Wednesday, January 21, 2009

"Follow the LEED"

Arch. Lira Luis, the first Filipino protege of Frank Lloyd Wright since 1932, is currently in Manila. Today, I had the privilege of meeting her at the seminar titled "Follow the LEED" held at the UST Student Center where she was the guest speaker. (LEED stands for Leadership in Energy and Environmental Design.)

Using a compelling powerpoint presentation, Arch. Luis enthusiastically shared with her SRO audience her views
on promoting design and construction practices that increase profitability while reducing the negative environmental impacts of buildings and improving occupant health and well-being.


Tuesday, January 13, 2009

"Believe It or Not?"

I came across this piece written by Stacey S. Padrick today and felt the desire to share it with my blog readers:

Believe It Or Not?

Stacey S. Padrick

If you had asked me a few years ago what I believed about God, I would have responded, "I believe God is fully in control. I believe He cares about me and holds my future in His hands." Yet after being diagnosed with a life-changing illness, I struggled to believe the truths I once had so easily proclaimed. Tempted to question God's sovereignty, tempted to assume that His control waned as my crises mounted, I clung shakily to scriptural truths—truths directly challenged by apparent reality.

What are some of our foundational beliefs as Christians? Salvation through faith? The sovereignty of God? The authority of Scripture? We rightly emphasize in the church, "Know what you believe." Yet while seeking to grow in spiritual knowledge, we must just as diligently believe what we already know—believe, in the deepest places of our hearts, the truths foundational to our faith.

During crises in my life—an incurable illness, a broken relationship, a lost job—or even in less shattering but more typical daily trials—a strained budget or a deadline at work—the Holy Spirit has revealed to me the incongruity between my professed biblical beliefs and the beliefs that govern my heart. In the midst of rushing streams of thought, the Spirit prompts me to stop and ask myself, "Stacey, what are you believing right this moment? To what are you listening? What is true?" As I repeat the scriptural truths I know, the subtle lies upon which I was feeding turn bitter in my mouth. Graciously, the Spirit convicts me that my thoughts, which I had excused as "sensible," are in fact sin—the sin of unbelief.

Then and Now

Ever since the Garden of Eden, unbelief has blinded and defeated God's people. Satan's ploy for Eve to eat the apple was based upon the temptation to disbelieve God's character and question His commands. During the exodus, the faithless Israelites compelled God to cry out, "How long will these people treat me with contempt? How long will they refuse to believe in me, in spite of all the miraculous signs I have performed among them?" (Num. 14:11).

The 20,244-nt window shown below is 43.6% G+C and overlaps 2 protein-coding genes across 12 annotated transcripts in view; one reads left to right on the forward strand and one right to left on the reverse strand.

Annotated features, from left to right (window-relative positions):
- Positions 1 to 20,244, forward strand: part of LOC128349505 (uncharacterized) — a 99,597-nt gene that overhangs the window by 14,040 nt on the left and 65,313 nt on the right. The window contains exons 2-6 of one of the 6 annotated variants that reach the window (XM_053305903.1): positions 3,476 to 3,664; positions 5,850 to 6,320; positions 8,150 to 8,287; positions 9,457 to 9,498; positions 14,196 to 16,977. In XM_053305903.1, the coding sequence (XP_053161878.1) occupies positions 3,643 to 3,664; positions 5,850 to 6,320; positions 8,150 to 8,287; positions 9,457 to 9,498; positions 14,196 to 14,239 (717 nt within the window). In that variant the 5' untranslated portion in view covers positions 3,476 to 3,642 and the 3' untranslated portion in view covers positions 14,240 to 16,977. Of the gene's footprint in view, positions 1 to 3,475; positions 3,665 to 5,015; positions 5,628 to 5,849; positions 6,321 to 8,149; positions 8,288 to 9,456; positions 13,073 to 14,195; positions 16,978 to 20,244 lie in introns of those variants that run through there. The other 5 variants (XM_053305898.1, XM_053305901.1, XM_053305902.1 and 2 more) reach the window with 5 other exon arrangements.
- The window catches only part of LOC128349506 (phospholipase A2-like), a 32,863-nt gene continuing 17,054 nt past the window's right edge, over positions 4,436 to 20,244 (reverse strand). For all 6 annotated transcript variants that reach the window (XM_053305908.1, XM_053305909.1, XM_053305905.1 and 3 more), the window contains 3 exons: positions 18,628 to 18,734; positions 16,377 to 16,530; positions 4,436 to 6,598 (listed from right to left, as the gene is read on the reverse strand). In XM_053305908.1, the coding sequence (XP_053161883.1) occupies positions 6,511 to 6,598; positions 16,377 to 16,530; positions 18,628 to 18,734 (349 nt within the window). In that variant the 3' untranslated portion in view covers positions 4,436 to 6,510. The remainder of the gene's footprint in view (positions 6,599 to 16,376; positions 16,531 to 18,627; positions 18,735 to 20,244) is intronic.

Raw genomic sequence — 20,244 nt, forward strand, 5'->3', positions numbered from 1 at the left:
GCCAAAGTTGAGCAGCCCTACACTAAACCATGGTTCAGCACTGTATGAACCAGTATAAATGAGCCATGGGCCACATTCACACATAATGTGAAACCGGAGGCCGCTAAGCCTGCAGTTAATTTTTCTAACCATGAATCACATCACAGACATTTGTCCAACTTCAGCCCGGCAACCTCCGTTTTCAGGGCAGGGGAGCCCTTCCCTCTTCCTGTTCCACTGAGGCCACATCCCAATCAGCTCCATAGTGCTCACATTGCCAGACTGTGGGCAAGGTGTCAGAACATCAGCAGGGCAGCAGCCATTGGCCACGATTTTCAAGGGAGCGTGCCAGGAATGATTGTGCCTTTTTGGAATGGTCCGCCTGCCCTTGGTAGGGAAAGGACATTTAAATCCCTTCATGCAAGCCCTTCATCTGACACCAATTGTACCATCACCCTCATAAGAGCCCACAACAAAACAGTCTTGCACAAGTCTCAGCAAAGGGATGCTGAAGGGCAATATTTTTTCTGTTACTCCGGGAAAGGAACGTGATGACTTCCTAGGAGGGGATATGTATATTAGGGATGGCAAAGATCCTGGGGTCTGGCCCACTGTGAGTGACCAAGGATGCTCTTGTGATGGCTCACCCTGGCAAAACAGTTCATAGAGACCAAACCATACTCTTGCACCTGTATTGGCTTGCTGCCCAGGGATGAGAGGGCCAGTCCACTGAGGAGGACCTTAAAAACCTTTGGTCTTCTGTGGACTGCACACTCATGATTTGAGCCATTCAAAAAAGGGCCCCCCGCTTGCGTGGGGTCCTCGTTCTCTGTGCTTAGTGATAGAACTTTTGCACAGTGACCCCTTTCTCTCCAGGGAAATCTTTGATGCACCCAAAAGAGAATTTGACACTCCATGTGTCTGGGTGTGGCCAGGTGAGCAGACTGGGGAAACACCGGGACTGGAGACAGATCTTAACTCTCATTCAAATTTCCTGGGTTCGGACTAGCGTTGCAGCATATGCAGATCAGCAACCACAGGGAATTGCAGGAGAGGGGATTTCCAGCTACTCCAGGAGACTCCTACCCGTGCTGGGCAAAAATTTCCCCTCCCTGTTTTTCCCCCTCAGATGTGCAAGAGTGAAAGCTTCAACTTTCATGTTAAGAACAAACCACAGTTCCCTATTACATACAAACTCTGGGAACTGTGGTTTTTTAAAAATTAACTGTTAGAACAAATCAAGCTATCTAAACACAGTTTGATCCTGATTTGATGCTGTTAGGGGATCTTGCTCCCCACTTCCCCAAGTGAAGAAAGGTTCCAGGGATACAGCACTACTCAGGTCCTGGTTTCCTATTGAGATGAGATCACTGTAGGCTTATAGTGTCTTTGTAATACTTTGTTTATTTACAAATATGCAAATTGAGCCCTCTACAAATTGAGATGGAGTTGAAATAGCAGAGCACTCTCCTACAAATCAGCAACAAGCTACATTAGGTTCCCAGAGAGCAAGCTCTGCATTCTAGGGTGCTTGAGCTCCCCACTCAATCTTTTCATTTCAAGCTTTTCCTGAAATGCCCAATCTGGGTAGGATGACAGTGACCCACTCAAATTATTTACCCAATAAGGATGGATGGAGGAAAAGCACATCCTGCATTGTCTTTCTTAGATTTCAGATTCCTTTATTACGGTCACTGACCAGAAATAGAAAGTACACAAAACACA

In the New Testament, Jesus reprimanded His disciples, whose unbelief hindered them from casting an evil spirit from a boy: "O unbelieving generation, how long shall I be with you? How long shall I put up with you?" (Mk. 9:19, NASB).

Today, Satan is as relentless as in the days of Genesis in deceiving us to doubt what we know to be true—particularly about the character of God and who we are in Christ.

God's Unimpeachable Character

Caricatures of God abound in the secular world, which misrepresents Him as anything from an oppressive tyrant to an absentminded Santa Claus. But Satan's distortions don't stop out side the church doors. Subtly, he riddles our foundation of faith with tiny holes of unbelief that us, like Eve, to question God's commands.

During trials, I have caught myself reasoning: You know, God has got a lot going on down here, and it is only understandable that now and then He overlooks some things. I can't really expect Him to attend to all the details in my life, now can I? That is the lie. The truth is that my God calls every star by name (Is. 40:26). He does not lose track of details! "His understanding no one can fathom" (v. 28).

I often must ask myself, Do I wholeheartedly believe that God is sovereign—even at this moment, when life feels out of control? When my doctor diagnosed my systemic lupus, my mind reeled. What will this mean for my future? My work? My ministry? The dreams I thought God gave me?Certainly, this disease slipped by Him somehow. Yet, through Scripture and His still, small voice, He reminded me that He had complete knowledge and control of my body and my future. My diagnosis in no way affected His will and plans for me.

Unless I firmly believe God's love for me is unchanging, and that His ways are good and righteous, I cannot wholly trust Him with my decisions—or my life. The degree to which I know and believe in God's character is the degree to which I can and will trust Him . . . and consequently obey Him.

Our Position in Christ

Because many of us only halfheartedly believe who the Bible says we are in Christ, we live half-effective lives, defeated more often than victorious over sin and the challenges before us. For years, I unintentionally discounted what Scripture says about me as a new creature in Christ: that I am the righteousness of God in Christ (2 Cor. 5:21); that I'm free from condemnation (Ro. 8:1); that I am fearfully and wonderfully made (Ps. 139:14); that God is for me (Ro. 8:31). Yet, what I believe about myself influences my attitude and actions.

Until we believe and claim that we have been given authority over sin and the enemy, we will not have the power to live as Christ has called us to live. Until we believe that God loves us unconditionally, we will not be able to surrender our lives and dreams to Him with full abandon. When we continue to believe what the world or the accuser (Rev. 12:10) tells us about ourselves, rather than what God tells us, we are quenching the Spirit of Truth and allowing lies to choke the good fruit that God wants to bear in our lives.

As I struggled for years with a particular sin in my life, I believed that I was powerless to change. My pleas to God to change me only left me frustrated. Then a mentor and a Bible study showed me that by the blood of the cross, sin had lost its hold over me, and by the Holy Spirit I do have power to change. When I began praying from the position of a redeemed child of God with authority over sin, rather than as defenseless prey before a roaring lion, I experienced release.

How to Uproot Unbelief

Unbelief is subtle, but it is not invincible. I have learned through practicing the following steps that it even the frailest of us can move decisively from unbelief to belief.